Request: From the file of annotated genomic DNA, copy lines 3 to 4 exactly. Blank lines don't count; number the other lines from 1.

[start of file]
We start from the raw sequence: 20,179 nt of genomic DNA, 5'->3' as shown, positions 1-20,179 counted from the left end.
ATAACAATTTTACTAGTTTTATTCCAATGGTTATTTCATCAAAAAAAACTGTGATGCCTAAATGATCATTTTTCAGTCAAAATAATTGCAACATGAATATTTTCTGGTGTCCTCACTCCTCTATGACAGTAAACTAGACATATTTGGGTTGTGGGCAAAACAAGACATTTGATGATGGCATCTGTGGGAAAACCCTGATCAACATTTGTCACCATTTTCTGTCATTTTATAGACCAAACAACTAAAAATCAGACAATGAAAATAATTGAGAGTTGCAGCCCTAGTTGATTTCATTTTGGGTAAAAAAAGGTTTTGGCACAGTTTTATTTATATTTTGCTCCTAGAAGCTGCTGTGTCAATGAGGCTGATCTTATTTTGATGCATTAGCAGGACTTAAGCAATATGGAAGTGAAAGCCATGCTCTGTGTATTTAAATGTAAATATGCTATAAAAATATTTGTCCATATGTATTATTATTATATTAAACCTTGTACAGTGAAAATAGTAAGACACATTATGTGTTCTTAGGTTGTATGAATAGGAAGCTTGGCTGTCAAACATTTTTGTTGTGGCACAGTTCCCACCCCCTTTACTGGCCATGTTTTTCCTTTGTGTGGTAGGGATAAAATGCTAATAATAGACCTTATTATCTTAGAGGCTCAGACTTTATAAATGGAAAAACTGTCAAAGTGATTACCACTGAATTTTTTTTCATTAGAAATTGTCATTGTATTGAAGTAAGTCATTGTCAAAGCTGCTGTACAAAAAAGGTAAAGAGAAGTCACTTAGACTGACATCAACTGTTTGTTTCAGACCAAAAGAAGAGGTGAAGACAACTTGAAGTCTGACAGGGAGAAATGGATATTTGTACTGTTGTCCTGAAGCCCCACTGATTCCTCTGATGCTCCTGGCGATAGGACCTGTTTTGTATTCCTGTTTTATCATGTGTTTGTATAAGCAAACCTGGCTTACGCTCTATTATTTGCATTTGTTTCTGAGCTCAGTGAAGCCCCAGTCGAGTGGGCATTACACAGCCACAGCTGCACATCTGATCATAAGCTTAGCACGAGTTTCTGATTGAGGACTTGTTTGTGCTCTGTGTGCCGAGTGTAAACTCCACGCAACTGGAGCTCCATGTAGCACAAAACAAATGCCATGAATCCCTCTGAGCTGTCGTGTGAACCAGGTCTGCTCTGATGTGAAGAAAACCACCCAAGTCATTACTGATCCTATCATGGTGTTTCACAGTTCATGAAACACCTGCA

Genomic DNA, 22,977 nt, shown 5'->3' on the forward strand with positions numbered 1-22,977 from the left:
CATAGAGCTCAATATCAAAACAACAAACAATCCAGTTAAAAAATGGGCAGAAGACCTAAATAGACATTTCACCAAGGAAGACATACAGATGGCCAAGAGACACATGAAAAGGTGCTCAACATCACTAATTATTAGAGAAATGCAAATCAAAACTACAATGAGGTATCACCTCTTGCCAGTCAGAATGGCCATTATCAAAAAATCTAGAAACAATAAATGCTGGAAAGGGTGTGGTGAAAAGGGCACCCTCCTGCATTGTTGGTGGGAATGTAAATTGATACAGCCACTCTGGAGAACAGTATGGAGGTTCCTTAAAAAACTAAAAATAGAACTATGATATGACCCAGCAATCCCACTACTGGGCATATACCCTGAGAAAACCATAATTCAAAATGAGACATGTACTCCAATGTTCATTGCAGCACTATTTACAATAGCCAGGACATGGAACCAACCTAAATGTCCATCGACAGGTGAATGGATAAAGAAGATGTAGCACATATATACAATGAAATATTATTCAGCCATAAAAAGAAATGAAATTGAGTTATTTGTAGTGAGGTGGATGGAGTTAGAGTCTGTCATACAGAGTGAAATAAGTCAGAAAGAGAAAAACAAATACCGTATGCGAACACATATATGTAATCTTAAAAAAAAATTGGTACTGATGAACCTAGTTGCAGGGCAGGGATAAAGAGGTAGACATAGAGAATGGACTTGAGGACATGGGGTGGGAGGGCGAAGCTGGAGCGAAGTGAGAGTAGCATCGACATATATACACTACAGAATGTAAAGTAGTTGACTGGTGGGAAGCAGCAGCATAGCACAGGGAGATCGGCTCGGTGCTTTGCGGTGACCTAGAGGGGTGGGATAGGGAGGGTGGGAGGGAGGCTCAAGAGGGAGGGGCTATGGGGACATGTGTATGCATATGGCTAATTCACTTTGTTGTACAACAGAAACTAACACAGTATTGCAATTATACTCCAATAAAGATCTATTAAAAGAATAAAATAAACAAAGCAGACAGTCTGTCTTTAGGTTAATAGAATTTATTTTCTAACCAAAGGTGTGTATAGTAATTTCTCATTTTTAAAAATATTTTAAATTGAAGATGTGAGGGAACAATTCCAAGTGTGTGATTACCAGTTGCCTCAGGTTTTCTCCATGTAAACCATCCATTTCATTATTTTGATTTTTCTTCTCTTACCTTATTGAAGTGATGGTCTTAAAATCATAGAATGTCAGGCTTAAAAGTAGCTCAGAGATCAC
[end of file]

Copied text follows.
Genomic DNA, 22,977 nt, shown 5'->3' on the forward strand with positions numbered 1-22,977 from the left:
CATAGAGCTCAATATCAAAACAACAAACAATCCAGTTAAAAAATGGGCAGAAGACCTAAATAGACATTTCACCAAGGAAGACATACAGATGGCCAAGAGACACATGAAAAGGTGCTCAACATCACTAATTATTAGAGAAATGCAAATCAAAACTACAATGAGGTATCACCTCTTGCCAGTCAGAATGGCCATTATCAAAAAATCTAGAAACAATAAATGCTGGAAAGGGTGTGGTGAAAAGGGCACCCTCCTGCATTGTTGGTGGGAATGTAAATTGATACAGCCACTCTGGAGAACAGTATGGAGGTTCCTTAAAAAACTAAAAATAGAACTATGATATGACCCAGCAATCCCACTACTGGGCATATACCCTGAGAAAACCATAATTCAAAATGAGACATGTACTCCAATGTTCATTGCAGCACTATTTACAATAGCCAGGACATGGAACCAACCTAAATGTCCATCGACAGGTGAATGGATAAAGAAGATGTAGCACATATATACAATGAAATATTATTCAGCCATAAAAAGAAATGAAATTGAGTTATTTGTAGTGAGGTGGATGGAGTTAGAGTCTGTCATACAGAGTGAAATAAGTCAGAAAGAGAAAAACAAATACCGTATGCGAACACATATATGTAATCTTAAAAAAAAATTGGTACTGATGAACCTAGTTGCAGGGCAGGGATAAAGAGGTAGACATAGAGAATGGACTTGAGGACATGGGGTGGGAGGGCGAAGCTGGAGCGAAGTGAGAGTAGCATCGACATATATACACTACAGAATGTAAAGTAGTTGACTGGTGGGAAGCAGCAGCATAGCACAGGGAGATCGGCTCGGTGCTTTGCGGTGACCTAGAGGGGTGGGATAGGGAGGGTGGGAGGGAGGCTCAAGAGGGAGGGGCTATGGGGACATGTGTATGCATATGGCTAATTCACTTTGTTGTACAACAGAAACTAACACAGTATTGCAATTATACTCCAATAAAGATCTATTAAAAGAATAAAATAAACAAAGCAGACAGTCTGTCTTTAGGTTAATAGAATTTATTTTCTAACCAAAGGTGTGTATAGTAATTTCTCATTTTTAAAAATATTTTAAATTGAAGATGTGAGGGAACAATTCCAAGTGTGTGATTACCAGTTGCCTCAGGTTTTCTCCATGTAAACCATCCATTTCATTATTTTGATTTTTCTTCTCTTACCTTATTGAAGTGATGGTCTTAAAATCATAGAATGTCAGGCTTAAAAGTAGCTCAGAGATCAC